Click on graph for larger view.
The first graphic at right shows three charts from the report. The bottom left shows the current number of days above 95°, the bottom right shows the predicted number by mid-century, and the top shows the change between the other two.
By mid-century, a small region of Missouri along the Kansas/Oklahoma border is simulated to average as many as 70-80 days above 95° each year. The western part of the state is simulated to average 60-70 days above 95°, while most of the rest of the state is simulated to average 50-60 days above 95°.
A single hot day is one thing, but the length of a heat wave is very important in determining its overall effect. The second graphic at right shows the largest number of consecutive days with high temperatures above 95°. In an average year, the length of the longest heat wave is simulated to increase by 16-20 days in the Bootheel, 12-16 days across southern Missouri, 8-12 days across mid-Missouri, and 4-8 days across northern Missouri. Some regions are simulated to have as many as 25-35 consecutive days with temperatures above 95°.
Click on graph for larger view.
These predictions involve temperatures for an average year. That means that cool years will be less hot, but it also means that hot years will be even hotter.
How much would it vary year to year? The report simulations don’t say. However, a “back of the envelope” estimate can be constructed from temperature data maintained by local weather service forecast offices. The table below shows the number of days above 90° and 100° for 1874-2011 in St. Louis:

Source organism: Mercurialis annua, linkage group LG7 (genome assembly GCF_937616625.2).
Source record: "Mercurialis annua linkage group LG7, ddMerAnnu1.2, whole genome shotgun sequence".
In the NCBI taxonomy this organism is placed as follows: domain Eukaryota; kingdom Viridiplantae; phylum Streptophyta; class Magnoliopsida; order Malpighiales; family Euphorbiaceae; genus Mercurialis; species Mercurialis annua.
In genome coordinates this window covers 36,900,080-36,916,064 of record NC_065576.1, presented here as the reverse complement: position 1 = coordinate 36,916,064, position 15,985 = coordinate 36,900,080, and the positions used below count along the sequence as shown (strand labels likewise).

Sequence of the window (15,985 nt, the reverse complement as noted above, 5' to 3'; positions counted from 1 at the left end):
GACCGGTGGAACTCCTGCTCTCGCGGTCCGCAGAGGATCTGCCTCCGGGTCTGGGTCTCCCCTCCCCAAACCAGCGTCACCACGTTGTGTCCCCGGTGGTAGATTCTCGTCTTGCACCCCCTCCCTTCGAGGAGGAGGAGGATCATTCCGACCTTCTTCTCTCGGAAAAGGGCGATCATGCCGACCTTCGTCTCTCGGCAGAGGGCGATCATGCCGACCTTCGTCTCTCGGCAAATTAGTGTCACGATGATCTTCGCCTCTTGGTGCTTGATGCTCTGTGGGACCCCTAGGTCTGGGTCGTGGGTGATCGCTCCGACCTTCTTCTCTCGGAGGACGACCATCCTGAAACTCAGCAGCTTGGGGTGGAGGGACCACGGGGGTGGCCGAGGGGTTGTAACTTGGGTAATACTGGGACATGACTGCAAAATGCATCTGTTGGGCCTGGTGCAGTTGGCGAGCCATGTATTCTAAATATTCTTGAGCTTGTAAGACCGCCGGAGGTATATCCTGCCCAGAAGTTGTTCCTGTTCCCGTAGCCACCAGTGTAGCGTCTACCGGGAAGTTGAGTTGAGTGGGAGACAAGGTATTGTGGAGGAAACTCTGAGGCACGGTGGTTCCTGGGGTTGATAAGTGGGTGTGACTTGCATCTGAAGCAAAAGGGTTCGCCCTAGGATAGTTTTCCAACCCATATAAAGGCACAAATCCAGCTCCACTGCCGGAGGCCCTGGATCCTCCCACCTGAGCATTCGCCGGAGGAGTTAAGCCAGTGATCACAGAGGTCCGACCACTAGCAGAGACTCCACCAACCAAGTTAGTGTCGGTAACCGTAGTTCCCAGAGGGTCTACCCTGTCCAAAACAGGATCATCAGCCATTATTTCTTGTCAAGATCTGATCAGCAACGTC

|# of Days Above 90°||# of Days Above 100°|
|Variation (Max – Mean)||37||36|
For temperatures above 90°, the maximum count differed from the mean by 37 days, and for temperatures above 100° by 36. Combine this data with the simulations in the NOAA report and it suggests that during the hottest years, much of the state could have 86-96 days above 95°, while the part along the Oklahoma-Kansas border might have as many as 106-116.
The report calls its results “simulations,” not “predictions.” The reasons are complex, and I recommend reading the report if you want to fully understand. For our purposes today, let us simply say that the language indicates the large amount of uncertainty involved in all climate projections. If certain assumptions are followed, best current knowledge suggests that temperatures will be as simulated. But there is no certainty that the assumptions will be followed. The next post contains a discussion of this uncertainty.
Finally, it should be noted that the simulations in this report used as their starting point the climate models that were created for the IPCC Fourth Assessment Report. Those models are now more than 5 years old. New models are being used for the IPCC Fifth Assessment Report. A draft of that report is available, but the final report is not scheduled for release until early 2014.
National Oceanic and Atmospheric Administration (2013). NOAA Technical Report NESDIS 142-4. Regional Climate Trends and Scenarios for the U.S. National Climate Assessment. Part 3. http://www.nesdis.noaa.gov/technical_reports/142_Climate_Scenarios.html. This report is one of several regional reports used to create a new National Climate Assessment report scheduled for publication in early 2014.
Ranked Occurance of Temperatures >= 90 and 100 Degrees 1984-present. National Weather Service St. Louis Forecast Office.
St. Louis National Weather Service Forecast Office >> Local Climate >> Local Data/Records >> Monthly and Seasonal Data for STL (since 1874) >> Ranked Occurrence of Temperatures >= 90 and 100 Degrees 1894 -present. http://www.crh.noaa.gov/lsx/?n=cli_archive.